January 25, 2018

Regulating Dockless Bikeshare: Lessons from Tianjin, China


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Tianjin provides an early example of a city’s experience with unregulated dockless bikeshare, followed by efforts to regulate it. This post summarizes forthcoming research by ITDP China about dockless bikeshare in Tianjin, including important lessons for the rest of the world.

A Legacy of Bike Manufacturing

Tianjin, one of the four municipalities directly under the administration of the central government in China, is adjacent to the capital Beijing. With a population of more than 15 million, it is the largest port city in northern China and the key to the sea. By the 1970s, Tianjin was the largest bicycle manufacturer in China, led by the famous Flying Pigeon Bicycle Company which created the first ever Chinese-produced bicycle. During this time, the bicycle became the most convenient and used transportation mode in the city.

Starting in the 1990’s, rapid motorization in Tianjin began to deteriorate the travel environment for bicycles. In recent years, however, the Tianjin government developed a series of plans to improve the city’s public transportation system by adding metro lines and dedicated lanes for buses, as well as plans that promote walking and biking. Starting in 2010, Tianjin piloted some small scale bikeshare systems in the outer districts of the city, but none of these were operational in the main city area. Planning for a station-based bikeshare pilot in the Tianjin city area was included in a 2015 proposal compiled with The World Bank, but has not yet been implemented.

 

Dockless Bikeshare Renews Demand for Bikes

The dockless bikeshare revolution began in 2016 and quickly spread across China, with operators Coolqi and Quickto Bike officially launching in Tianjin in January 2017. Within three months, ofo, Mobike, Youon (now merged with Hellobike), and others started operations, bringing more than 300,000 dockless shared bikes to the city. With renewed demand – now from dockless operators – for hundreds of thousands of bikes, Tianjin re-established itself as the largest bicycle manufacturer in the country. The city is now home to 1,000 bike and more than 700 spare parts manufacturers.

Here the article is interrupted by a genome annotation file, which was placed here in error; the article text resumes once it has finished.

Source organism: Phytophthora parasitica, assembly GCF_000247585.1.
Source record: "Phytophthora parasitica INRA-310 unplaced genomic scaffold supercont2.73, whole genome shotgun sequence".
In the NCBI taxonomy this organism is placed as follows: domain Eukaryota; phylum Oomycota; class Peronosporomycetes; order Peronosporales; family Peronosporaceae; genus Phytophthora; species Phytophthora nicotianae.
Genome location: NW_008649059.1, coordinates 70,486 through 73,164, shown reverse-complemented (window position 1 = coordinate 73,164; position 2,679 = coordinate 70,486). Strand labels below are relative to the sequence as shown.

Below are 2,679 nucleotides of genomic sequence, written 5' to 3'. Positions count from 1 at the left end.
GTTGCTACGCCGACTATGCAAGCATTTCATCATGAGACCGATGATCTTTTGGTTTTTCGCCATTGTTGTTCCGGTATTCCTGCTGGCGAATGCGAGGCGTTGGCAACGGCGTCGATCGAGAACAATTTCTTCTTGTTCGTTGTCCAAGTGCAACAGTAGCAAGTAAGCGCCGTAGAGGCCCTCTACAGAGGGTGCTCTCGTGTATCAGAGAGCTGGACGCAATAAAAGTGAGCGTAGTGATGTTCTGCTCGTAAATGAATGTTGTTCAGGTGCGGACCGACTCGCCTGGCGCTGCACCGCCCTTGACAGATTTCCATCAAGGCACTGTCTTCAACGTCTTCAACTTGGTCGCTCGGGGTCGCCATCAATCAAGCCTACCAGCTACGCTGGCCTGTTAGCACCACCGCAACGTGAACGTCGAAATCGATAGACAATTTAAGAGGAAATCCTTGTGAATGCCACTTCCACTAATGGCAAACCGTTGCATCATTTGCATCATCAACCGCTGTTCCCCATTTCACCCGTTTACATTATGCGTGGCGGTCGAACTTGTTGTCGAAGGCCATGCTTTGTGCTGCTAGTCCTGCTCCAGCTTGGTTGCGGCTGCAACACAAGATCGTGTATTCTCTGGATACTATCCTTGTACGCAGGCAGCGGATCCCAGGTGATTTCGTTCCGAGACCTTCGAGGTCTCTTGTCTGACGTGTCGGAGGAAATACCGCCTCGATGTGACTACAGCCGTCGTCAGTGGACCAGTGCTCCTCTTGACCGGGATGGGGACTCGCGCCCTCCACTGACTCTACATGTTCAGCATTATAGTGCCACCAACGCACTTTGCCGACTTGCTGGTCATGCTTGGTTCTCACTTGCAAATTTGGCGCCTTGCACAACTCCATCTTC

Within months of launching, dockless bikeshare – characterized by its inexpensive cost per ride – became a very popular mobility option for people in China. According to an April 2017 survey conducted by ITDP China, one out of every four bike trips in Tianjin was made with a dockless bike.

 

Tianjin Takes Action to Regulate Dockless Bikeshare

Dockless bikeshare operators, in an effort to quickly gain market share, flooded cities with hundreds of thousands of bikes. Waiting to be used, scores of bikes occupied large swaths of public space, especially around transit hubs. And while bicycle use increased markedly, the oversupply of dockless bikes presented challenges in Tianjin and other cities, including blocked sidewalks and public spaces, as well as vandalism of the bikes themselves.

After several months of complaints about these growing issues and following a decision by the national Ministry of Transport to give cities the authority to manage dockless bikeshare, municipal officials in Tianjin decided to draft regulations. In May 2017, Tianjin’s Transport Commission, along with a variety of related municipal agencies, published the Tianjin Internet Rental Bike Management Interim Measures, a set of regulations defining roles and responsibilities for operators, users, and the government itself. Around the same time, Shanghai, Beijing and a half dozen other Chinese cities also began to draft regulations to better manage their public space, protect users, and require operators to improve response times to broken and misparked bikes. Tianjin’s regulations went into effect in October 2017.